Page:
Solve the differential equation using Taylor-series expansion:

$$ \frac{dy}{dx} = x + y + xy \\ y (0) = 1 $$ to get value of $y$ at $x = 0.1$ and $x = 0.5$. Use terms through $x^5$.


The approach that I have seen taken when asked to determine the solution using Taylor's Theorem is as follows.

We have, from Taylor's Theorem, $$y(x)=y(0)+y'(0)x+\frac{y''(0)}{2}x^2+\frac{y^{(3)}(0)}{6}x^3+\ldots$$ which we need to solve for the respective coefficients.

We are given $y(0)=1$. When $x=0$, the ODE must be satisfied. Then we must have $$ y'(0) = 0+1+0\cdot1=1.$$ Differentiating the ODE we get $$\frac{d^2y}{dx^2}=1+\frac{dy}{dx}+y+x\frac{dy}{dx}.$$ Using this, we get that, at $x=0$, $$y''(0)=1+1+1+0\cdot1=3.$$

Then, we have $$y(x)=1+x+\frac{3}{2}x^2+\frac{y^{(3)}(0)}{6}x^3+\ldots$$ Continuing in this fashion, you can get the value of $y^{(3)}(0)$ and higher derivatives at $x=0$, thus giving a solution to the original ODE.

Once you have the required terms, you can evaluate the function at $x=0.1$ and $x=0.5$.

  • $\begingroup$ Do you know any reference for this method and what is it called in the literature? thanks $\endgroup$ Apr 11 '15 at 18:43
  • $\begingroup$ @Algohi I don't think it has a name. Googling "solve differential equation with Taylor series" brings up a few results you might find helpful. $\endgroup$
    – Daryl
    Apr 11 '15 at 23:34
  • $\begingroup$ I did google also and got some results. I just thought if there is any publication about the method. thanks anyway $\endgroup$ Apr 12 '15 at 3:19

Suppose that $y$ has the Taylor series expansion about $x=0$ given by $$y=a_0+a_1x+a_2x^2+a_3x^3+a_4x^4+a_5x^5+\cdots.$$ Because $y(0)=1$, we have $a_0=1$. Differentiate. We get $$\frac{dy}{dx}=a_1+2a_2x+3a_3x^2+4a_4x^3+5a_5x^4+\cdots.\tag{$1$}$$ Also, $$\begin{align}x+y+xy&=x+(1+a_1x+a_2x^2+a_3x^3+a_4x^4+a_5x^5+\cdots)\\&+(x+a_1x^2+a_2x^3+a_3x^4+a_4x^5+\cdots).\end{align}$$ In the expression above, gather like powers of $x$ together. We get $$x+y+xy=1+(2+a_1)x+(a_1+a_2)x^2+(a_2+a_3)x^3+(a_4+a_5)x^4+\cdots.\tag{$2$}$$ The expansions $(1)$ and $(2)$ must be identical. It follows that they have the same constant term, that is, that $a_1=1$.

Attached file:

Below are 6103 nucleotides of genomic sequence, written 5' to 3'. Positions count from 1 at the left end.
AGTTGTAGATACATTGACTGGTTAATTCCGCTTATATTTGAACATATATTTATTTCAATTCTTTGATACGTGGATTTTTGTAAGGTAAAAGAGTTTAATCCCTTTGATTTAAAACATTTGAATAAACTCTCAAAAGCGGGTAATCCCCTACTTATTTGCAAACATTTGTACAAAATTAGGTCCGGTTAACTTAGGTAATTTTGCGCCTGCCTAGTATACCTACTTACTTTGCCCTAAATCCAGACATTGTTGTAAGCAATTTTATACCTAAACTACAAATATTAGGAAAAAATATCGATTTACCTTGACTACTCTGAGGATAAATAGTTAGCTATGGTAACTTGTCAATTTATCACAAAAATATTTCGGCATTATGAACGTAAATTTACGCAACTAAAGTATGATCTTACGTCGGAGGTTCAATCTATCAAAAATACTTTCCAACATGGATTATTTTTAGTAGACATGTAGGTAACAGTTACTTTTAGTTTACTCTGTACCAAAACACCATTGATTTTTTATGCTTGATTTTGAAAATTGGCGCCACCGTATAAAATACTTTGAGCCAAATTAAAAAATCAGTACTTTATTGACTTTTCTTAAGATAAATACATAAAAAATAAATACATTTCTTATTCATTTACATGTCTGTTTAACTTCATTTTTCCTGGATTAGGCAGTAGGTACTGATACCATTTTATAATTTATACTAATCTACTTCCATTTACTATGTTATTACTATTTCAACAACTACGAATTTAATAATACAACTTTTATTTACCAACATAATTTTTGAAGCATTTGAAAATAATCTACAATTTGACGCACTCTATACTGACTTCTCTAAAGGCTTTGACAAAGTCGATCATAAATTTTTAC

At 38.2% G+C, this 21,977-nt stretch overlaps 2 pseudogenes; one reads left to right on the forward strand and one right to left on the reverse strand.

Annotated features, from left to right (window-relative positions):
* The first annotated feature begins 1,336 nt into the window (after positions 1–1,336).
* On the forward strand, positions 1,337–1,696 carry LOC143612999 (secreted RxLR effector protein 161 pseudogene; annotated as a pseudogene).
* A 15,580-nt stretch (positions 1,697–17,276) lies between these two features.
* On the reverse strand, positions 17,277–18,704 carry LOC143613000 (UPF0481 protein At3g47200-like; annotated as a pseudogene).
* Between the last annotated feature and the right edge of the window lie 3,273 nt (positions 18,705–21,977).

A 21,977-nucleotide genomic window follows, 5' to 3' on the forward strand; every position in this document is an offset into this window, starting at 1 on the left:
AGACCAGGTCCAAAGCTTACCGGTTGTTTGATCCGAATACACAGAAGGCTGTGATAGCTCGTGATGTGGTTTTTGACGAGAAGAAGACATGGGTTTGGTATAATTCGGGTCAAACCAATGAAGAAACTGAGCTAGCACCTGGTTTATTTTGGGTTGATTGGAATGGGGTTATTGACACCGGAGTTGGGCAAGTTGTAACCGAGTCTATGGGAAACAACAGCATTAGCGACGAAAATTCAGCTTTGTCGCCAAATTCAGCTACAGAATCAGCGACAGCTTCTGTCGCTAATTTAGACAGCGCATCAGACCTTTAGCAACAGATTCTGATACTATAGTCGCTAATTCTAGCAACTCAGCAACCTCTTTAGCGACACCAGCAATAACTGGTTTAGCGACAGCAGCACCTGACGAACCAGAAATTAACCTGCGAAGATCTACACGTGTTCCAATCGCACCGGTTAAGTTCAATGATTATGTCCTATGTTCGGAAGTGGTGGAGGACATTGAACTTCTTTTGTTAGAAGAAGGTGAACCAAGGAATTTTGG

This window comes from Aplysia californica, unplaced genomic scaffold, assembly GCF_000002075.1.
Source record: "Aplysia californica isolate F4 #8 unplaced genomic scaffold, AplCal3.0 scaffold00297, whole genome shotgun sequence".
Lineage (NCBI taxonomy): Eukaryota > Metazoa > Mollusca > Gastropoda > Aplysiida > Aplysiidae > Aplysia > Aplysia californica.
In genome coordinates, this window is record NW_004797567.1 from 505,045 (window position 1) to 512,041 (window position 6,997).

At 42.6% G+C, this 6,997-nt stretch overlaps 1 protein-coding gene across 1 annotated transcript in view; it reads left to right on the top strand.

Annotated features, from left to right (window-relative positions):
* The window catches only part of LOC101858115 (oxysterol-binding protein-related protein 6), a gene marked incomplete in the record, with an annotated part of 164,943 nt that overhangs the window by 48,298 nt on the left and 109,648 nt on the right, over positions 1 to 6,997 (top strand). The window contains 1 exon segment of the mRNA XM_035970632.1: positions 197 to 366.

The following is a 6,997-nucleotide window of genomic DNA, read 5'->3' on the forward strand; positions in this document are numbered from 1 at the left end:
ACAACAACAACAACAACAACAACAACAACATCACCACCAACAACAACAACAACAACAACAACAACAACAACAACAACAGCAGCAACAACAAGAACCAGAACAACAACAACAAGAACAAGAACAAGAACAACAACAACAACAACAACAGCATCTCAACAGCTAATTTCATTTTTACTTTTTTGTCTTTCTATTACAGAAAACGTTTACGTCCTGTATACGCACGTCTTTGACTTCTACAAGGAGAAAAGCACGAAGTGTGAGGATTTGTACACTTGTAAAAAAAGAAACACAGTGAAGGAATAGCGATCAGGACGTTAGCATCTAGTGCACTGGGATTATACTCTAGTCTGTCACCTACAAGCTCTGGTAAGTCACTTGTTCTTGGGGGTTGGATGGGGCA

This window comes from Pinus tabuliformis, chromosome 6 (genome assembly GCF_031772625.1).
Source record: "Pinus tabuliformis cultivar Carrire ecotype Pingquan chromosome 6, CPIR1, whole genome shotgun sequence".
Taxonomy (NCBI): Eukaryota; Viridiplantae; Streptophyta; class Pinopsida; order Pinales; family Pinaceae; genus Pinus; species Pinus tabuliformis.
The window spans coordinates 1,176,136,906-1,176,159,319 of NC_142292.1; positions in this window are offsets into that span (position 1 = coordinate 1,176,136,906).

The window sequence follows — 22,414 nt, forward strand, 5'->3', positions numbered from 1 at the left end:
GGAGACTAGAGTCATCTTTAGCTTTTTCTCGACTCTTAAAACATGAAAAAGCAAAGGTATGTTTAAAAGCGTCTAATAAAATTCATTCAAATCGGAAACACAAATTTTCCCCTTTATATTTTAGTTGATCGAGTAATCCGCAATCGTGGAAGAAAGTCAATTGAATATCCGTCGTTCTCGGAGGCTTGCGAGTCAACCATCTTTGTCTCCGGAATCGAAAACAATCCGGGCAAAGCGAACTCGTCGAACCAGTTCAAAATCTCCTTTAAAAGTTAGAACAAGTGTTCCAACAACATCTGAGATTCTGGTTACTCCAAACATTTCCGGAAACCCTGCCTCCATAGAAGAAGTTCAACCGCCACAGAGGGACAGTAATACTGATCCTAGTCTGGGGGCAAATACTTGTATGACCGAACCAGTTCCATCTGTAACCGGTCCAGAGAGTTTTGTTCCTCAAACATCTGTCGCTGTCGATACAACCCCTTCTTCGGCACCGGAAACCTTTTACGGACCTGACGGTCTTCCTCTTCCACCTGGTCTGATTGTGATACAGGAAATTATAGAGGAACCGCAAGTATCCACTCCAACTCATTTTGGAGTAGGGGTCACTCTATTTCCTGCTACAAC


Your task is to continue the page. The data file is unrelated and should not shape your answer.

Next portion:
The coefficients of $x$ in $(1)$ and $(2)$ must match. It follows that $2a_2=2+a_1=3$, and therefore $a_2=\frac{3}{2}$.

The coefficients of $x^2$ must match. It follows that $3a_3=a_1+a_2=\frac{5}{2}$, and therefore $a_3=\frac{5}{6}$.

Continue, finding $a_4$ and $a_5$. You have not been asked to find coefficients beyond $a_5$.

For the numerical calculations, just substitute the given values of $x$ in the expression $1+a_1x+a_2x^2+a_3x^3+a_4x^4+a_5x^5$, using the values of the $a_i$ that we have found.

  • 2
    $\begingroup$ This looks like solving using the standard series approach and isn't really utilising Taylor's Theorem to obtain the solution. This is the approach I would take to solve the problem as well since it is more general, but I don't think it is what is being asked. $\endgroup$
    – Daryl
    Sep 22 '12 at 6:25
  • $\begingroup$ @Daryl: Hard to know, the OP can decide which one looks more like the course notes. The question said Taylor series, not Taylor's theorem. $\endgroup$ Sep 22 '12 at 6:28
  • $\begingroup$ Agree. Taylor series just 'special' power series, in one way to describe it. $\endgroup$
    – Daryl
    Sep 22 '12 at 6:30

Your Answer

By clicking “Post Your Answer”, you agree to our terms of service, privacy policy and cookie policy

Not the answer you're looking for? Browse other questions tagged or ask your own question.